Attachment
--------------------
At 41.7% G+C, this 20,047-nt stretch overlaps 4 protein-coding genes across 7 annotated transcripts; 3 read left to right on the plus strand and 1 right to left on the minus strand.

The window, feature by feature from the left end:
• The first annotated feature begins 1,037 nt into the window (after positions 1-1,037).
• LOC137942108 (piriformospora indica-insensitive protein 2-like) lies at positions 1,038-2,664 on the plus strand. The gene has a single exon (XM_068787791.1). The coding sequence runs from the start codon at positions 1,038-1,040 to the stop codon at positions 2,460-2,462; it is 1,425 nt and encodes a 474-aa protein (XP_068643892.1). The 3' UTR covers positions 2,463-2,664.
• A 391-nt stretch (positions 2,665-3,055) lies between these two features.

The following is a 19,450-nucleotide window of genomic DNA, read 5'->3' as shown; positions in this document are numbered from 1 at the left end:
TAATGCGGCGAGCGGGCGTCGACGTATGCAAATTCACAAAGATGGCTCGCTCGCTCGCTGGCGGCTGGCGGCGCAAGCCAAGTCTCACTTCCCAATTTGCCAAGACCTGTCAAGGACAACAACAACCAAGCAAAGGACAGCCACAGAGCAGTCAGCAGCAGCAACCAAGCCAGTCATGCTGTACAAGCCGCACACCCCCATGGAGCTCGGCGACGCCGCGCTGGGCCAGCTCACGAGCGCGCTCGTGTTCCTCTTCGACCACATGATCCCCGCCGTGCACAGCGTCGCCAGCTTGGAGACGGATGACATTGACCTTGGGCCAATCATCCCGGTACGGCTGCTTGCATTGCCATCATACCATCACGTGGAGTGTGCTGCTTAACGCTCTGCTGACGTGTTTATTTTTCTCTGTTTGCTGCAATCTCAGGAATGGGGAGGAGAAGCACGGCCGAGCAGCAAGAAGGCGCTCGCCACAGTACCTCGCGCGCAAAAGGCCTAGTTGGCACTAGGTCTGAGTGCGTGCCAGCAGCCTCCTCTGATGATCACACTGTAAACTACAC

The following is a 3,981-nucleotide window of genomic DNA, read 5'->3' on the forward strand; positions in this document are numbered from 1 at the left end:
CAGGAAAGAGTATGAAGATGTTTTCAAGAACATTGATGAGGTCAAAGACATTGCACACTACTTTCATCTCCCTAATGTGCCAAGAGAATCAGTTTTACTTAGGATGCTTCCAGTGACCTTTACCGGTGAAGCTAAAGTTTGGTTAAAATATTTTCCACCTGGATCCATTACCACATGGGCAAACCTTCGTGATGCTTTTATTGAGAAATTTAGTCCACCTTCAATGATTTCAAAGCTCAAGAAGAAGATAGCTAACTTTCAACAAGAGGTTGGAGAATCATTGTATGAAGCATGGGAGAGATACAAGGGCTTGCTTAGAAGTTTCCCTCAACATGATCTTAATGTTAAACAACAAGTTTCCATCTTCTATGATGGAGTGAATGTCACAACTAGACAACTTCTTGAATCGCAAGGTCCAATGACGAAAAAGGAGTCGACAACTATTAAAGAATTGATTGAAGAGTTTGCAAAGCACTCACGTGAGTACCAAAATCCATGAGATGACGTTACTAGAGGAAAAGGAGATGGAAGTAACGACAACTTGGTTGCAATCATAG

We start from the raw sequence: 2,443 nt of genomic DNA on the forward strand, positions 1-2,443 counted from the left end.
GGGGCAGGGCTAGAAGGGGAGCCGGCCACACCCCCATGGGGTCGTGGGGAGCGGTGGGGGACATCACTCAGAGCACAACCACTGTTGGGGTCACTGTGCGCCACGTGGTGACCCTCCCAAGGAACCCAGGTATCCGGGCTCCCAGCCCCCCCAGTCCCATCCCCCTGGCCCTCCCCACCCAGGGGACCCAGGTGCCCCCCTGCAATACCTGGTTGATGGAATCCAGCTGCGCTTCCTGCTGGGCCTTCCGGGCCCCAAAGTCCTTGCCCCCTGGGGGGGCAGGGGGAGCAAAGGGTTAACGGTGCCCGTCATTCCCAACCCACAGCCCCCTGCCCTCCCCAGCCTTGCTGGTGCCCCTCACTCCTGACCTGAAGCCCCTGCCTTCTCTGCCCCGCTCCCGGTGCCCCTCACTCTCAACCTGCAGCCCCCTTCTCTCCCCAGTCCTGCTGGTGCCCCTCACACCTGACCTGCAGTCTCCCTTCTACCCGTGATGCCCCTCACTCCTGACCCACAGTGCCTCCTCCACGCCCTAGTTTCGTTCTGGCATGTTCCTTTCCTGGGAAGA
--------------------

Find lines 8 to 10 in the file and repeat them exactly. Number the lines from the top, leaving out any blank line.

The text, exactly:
The following is a 3,981-nucleotide window of genomic DNA, read 5'->3' on the forward strand; positions in this document are numbered from 1 at the left end:
CAGGAAAGAGTATGAAGATGTTTTCAAGAACATTGATGAGGTCAAAGACATTGCACACTACTTTCATCTCCCTAATGTGCCAAGAGAATCAGTTTTACTTAGGATGCTTCCAGTGACCTTTACCGGTGAAGCTAAAGTTTGGTTAAAATATTTTCCACCTGGATCCATTACCACATGGGCAAACCTTCGTGATGCTTTTATTGAGAAATTTAGTCCACCTTCAATGATTTCAAAGCTCAAGAAGAAGATAGCTAACTTTCAACAAGAGGTTGGAGAATCATTGTATGAAGCATGGGAGAGATACAAGGGCTTGCTTAGAAGTTTCCCTCAACATGATCTTAATGTTAAACAACAAGTTTCCATCTTCTATGATGGAGTGAATGTCACAACTAGACAACTTCTTGAATCGCAAGGTCCAATGACGAAAAAGGAGTCGACAACTATTAAAGAATTGATTGAAGAGTTTGCAAAGCACTCACGTGAGTACCAAAATCCATGAGATGACGTTACTAGAGGAAAAGGAGATGGAAGTAACGACAACTTGGTTGCAATCATAG

We start from the raw sequence: 2,443 nt of genomic DNA on the forward strand, positions 1-2,443 counted from the left end.